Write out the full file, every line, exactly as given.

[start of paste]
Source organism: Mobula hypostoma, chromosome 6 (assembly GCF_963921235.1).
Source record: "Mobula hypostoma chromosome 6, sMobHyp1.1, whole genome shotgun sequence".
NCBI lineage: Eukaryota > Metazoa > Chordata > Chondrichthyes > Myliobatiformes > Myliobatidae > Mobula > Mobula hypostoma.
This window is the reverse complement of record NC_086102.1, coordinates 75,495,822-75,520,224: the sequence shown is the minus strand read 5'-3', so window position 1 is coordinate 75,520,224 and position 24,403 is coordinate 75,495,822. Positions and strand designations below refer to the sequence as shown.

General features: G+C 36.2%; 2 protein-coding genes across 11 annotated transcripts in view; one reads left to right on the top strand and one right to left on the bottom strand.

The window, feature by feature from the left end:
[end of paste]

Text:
Source organism: Mobula hypostoma, chromosome 6 (assembly GCF_963921235.1).
Source record: "Mobula hypostoma chromosome 6, sMobHyp1.1, whole genome shotgun sequence".
NCBI lineage: Eukaryota > Metazoa > Chordata > Chondrichthyes > Myliobatiformes > Myliobatidae > Mobula > Mobula hypostoma.
This window is the reverse complement of record NC_086102.1, coordinates 75,495,822-75,520,224: the sequence shown is the minus strand read 5'-3', so window position 1 is coordinate 75,520,224 and position 24,403 is coordinate 75,495,822. Positions and strand designations below refer to the sequence as shown.

General features: G+C 36.2%; 2 protein-coding genes across 11 annotated transcripts in view; one reads left to right on the top strand and one right to left on the bottom strand.

The window, feature by feature from the left end: